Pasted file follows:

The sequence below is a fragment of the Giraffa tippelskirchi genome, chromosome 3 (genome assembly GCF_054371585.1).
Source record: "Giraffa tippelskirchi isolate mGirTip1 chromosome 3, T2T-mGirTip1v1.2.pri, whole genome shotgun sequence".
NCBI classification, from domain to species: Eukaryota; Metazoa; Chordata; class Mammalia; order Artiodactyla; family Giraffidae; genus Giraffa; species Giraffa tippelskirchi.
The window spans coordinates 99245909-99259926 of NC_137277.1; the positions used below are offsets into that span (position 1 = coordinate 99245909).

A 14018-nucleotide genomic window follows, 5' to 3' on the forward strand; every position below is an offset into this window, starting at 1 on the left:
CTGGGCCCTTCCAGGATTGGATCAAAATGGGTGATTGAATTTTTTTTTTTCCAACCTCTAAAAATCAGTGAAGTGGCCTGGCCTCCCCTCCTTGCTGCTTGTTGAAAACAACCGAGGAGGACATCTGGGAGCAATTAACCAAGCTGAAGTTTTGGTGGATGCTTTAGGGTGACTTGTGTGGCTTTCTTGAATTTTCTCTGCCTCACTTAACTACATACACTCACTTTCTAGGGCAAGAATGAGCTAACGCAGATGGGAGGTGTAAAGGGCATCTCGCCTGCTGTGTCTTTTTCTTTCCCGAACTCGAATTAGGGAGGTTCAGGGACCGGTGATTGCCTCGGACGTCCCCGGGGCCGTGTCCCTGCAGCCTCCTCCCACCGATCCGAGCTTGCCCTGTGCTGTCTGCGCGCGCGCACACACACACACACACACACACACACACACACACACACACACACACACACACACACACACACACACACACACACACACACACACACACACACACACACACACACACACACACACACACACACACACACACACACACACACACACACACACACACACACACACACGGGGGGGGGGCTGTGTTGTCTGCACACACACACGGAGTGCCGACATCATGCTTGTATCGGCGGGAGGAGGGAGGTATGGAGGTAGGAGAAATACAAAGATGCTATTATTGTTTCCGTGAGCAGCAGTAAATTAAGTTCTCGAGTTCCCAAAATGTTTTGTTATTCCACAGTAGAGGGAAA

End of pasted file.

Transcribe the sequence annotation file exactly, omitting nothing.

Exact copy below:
The sequence below is a fragment of the Giraffa tippelskirchi genome, chromosome 3 (genome assembly GCF_054371585.1).
Source record: "Giraffa tippelskirchi isolate mGirTip1 chromosome 3, T2T-mGirTip1v1.2.pri, whole genome shotgun sequence".
NCBI classification, from domain to species: Eukaryota; Metazoa; Chordata; class Mammalia; order Artiodactyla; family Giraffidae; genus Giraffa; species Giraffa tippelskirchi.
The window spans coordinates 99245909-99259926 of NC_137277.1; the positions used below are offsets into that span (position 1 = coordinate 99245909).

A 14018-nucleotide genomic window follows, 5' to 3' on the forward strand; every position below is an offset into this window, starting at 1 on the left:
CTGGGCCCTTCCAGGATTGGATCAAAATGGGTGATTGAATTTTTTTTTTTCCAACCTCTAAAAATCAGTGAAGTGGCCTGGCCTCCCCTCCTTGCTGCTTGTTGAAAACAACCGAGGAGGACATCTGGGAGCAATTAACCAAGCTGAAGTTTTGGTGGATGCTTTAGGGTGACTTGTGTGGCTTTCTTGAATTTTCTCTGCCTCACTTAACTACATACACTCACTTTCTAGGGCAAGAATGAGCTAACGCAGATGGGAGGTGTAAAGGGCATCTCGCCTGCTGTGTCTTTTTCTTTCCCGAACTCGAATTAGGGAGGTTCAGGGACCGGTGATTGCCTCGGACGTCCCCGGGGCCGTGTCCCTGCAGCCTCCTCCCACCGATCCGAGCTTGCCCTGTGCTGTCTGCGCGCGCGCACACACACACACACACACACACACACACACACACACACACACACACACACACACACACACACACACACACACACACACACACACACACACACACACACACACACACACACACACACACACACACACACACACACACACACACACACACACACACACACACACACGGGGGGGGGGCTGTGTTGTCTGCACACACACACGGAGTGCCGACATCATGCTTGTATCGGCGGGAGGAGGGAGGTATGGAGGTAGGAGAAATACAAAGATGCTATTATTGTTTCCGTGAGCAGCAGTAAATTAAGTTCTCGAGTTCCCAAAATGTTTTGTTATTCCACAGTAGAGGGAAA